“I’m spending a year dead for tax reasons.”
July 29, 2014
So, for those of you who might have forgotten (oh, who am I kidding, even I forgot!), this is the beginning of a fanfiction that I’ve decided to write. The name came from a random fantasy novel title generator, and I thought it would be cool to use, though mostly to inspire myself to write a chapter of this every day or so. So sorry it if seems weird. I thought it kind of made sense.
It involves basically every character from The List, and also magic systems and tropes from different books’ and TV series’ universes. So if something sounds a bit weird, it’s because either it’s from a book you haven’t read, a show you haven’t watched, or I just made it up for fun.
Okay, so here goes…
The trees rose up around her like monsters, their branches like long, sharp talons that scraped at her skin with every advancing step, as she slowly made her way to the middle of the clearing. Here, thankfully, the trees finally gave up and she could breathe, though not quite comfortably, as the cold of the night bit at the back of her neck, sending endless chills all over her body, from head to toe and out to the tips of her fingers and everywhere in between.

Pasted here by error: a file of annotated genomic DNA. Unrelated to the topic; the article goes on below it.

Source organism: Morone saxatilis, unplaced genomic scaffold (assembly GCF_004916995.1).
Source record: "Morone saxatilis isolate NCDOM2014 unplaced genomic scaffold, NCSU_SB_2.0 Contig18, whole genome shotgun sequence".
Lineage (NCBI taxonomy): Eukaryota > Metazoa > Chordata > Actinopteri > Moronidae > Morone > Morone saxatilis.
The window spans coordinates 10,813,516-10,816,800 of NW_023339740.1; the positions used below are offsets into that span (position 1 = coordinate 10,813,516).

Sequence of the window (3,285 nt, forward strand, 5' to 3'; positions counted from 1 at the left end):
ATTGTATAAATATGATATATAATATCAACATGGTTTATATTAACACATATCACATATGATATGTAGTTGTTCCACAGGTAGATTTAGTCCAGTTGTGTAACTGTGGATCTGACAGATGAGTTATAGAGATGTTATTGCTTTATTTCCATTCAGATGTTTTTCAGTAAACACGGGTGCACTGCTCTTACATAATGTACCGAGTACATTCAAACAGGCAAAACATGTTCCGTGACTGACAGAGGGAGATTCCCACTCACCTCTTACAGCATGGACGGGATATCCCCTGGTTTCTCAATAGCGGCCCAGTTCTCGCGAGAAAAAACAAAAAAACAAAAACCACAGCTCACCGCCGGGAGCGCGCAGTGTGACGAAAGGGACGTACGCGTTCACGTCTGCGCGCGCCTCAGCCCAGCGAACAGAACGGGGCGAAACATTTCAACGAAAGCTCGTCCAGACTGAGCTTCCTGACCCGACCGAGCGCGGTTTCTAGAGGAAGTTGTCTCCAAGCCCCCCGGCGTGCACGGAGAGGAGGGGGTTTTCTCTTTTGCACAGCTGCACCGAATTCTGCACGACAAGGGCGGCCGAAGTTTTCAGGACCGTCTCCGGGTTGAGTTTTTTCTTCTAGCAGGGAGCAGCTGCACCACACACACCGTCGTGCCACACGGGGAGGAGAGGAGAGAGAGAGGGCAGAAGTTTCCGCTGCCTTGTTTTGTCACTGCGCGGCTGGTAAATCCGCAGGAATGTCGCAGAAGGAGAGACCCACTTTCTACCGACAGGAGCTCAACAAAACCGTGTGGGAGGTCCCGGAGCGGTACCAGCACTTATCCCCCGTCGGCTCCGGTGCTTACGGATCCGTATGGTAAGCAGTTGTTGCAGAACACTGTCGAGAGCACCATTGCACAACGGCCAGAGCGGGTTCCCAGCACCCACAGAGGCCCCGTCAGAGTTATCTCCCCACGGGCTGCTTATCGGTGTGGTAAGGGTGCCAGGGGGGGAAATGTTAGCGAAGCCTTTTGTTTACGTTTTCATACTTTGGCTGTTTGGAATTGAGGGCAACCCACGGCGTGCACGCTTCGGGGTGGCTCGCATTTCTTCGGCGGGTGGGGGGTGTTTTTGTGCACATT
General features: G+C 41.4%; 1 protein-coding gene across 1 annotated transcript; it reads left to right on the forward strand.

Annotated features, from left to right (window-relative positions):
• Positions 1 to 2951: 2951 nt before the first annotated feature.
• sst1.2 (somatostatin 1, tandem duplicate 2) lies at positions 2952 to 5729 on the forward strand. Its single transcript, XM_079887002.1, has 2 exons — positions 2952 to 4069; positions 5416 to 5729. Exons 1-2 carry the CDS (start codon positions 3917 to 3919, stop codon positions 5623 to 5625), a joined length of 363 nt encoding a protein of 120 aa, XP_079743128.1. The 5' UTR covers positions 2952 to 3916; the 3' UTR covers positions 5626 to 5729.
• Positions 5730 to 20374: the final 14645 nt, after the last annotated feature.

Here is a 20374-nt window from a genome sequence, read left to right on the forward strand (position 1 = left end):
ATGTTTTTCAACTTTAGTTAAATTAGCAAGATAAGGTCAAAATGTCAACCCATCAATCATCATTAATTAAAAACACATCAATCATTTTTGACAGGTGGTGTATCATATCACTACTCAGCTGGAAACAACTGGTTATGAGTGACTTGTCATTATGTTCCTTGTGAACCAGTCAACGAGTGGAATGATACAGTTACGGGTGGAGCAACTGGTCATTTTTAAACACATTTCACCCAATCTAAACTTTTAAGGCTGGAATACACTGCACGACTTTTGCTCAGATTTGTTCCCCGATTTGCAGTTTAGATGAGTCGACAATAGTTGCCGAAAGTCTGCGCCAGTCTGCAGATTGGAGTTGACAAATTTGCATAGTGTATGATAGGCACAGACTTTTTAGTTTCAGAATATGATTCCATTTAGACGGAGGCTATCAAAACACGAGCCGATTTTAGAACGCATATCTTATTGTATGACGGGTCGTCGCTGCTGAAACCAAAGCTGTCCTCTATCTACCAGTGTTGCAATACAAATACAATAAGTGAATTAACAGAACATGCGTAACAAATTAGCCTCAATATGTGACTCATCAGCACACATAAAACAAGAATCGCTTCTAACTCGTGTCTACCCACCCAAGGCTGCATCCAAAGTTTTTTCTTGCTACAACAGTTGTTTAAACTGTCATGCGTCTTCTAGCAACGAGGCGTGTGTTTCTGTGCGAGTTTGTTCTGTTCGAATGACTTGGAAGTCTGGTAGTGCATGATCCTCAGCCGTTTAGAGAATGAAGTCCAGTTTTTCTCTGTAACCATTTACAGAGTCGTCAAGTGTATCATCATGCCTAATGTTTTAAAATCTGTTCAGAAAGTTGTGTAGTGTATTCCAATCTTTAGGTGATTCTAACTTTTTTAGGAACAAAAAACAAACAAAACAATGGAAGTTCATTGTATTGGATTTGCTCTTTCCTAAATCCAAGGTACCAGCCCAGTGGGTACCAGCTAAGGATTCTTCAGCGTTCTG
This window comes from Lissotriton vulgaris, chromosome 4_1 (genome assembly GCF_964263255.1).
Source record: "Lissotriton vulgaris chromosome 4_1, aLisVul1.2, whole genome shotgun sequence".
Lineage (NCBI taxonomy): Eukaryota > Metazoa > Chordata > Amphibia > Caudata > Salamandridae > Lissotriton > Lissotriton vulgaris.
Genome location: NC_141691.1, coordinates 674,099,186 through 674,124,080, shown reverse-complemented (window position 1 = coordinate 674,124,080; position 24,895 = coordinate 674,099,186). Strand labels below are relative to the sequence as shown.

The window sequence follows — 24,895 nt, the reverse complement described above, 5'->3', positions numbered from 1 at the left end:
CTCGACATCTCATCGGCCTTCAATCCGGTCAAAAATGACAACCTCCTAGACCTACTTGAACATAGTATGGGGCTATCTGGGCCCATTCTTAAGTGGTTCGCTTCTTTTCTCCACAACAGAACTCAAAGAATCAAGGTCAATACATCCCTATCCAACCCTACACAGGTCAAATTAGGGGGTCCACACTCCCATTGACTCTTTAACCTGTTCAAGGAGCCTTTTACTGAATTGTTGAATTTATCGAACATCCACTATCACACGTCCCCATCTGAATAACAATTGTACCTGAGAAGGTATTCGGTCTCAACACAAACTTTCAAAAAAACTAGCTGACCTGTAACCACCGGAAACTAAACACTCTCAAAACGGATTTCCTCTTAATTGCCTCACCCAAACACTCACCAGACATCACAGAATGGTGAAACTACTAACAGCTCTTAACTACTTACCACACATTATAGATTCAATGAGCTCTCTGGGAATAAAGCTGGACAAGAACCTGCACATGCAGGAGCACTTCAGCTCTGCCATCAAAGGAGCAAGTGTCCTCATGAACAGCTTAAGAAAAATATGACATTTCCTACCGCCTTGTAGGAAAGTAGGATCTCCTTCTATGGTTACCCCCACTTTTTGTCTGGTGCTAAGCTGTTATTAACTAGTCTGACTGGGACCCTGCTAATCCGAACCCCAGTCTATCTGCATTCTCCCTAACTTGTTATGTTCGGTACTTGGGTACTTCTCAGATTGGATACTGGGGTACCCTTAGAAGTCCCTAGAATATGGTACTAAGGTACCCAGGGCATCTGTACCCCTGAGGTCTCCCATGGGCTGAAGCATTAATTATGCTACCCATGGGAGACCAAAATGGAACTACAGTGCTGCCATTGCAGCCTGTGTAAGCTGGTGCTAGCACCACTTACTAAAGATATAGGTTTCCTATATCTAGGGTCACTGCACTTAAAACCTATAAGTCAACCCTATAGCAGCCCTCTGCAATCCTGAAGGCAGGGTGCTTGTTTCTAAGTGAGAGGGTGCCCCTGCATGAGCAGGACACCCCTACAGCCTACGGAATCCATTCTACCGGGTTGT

Holding up the lantern to light the way in front of her, she looked up to see a signpost in front of her, marking the location of where a small yet unusually well-trodden footpath led off into the far, far away distance. Squinting, she read the sign to say Idris. Beside it was another, with its own post, labelled Westeros.
And so as she kept turning, she kept finding herself looking at new paths. Scadriel, Chicago, Indianapolis. Some of the names were familiar – they were real places in the world, many of which she’d visited herself. Others, though, seemed stranger. Still, not all were alien. She knew Hogwarts, for instance. I mean, who wouldn’t?
“You can only choose one.”
She’d seen the movies. The horror movies, that is. She knew that the guy who turned round to see where the voice was coming from usually went mad from hearing said voices, or turned to see the other guy that they were running away from. Either way, they didn’t get much out of the experience.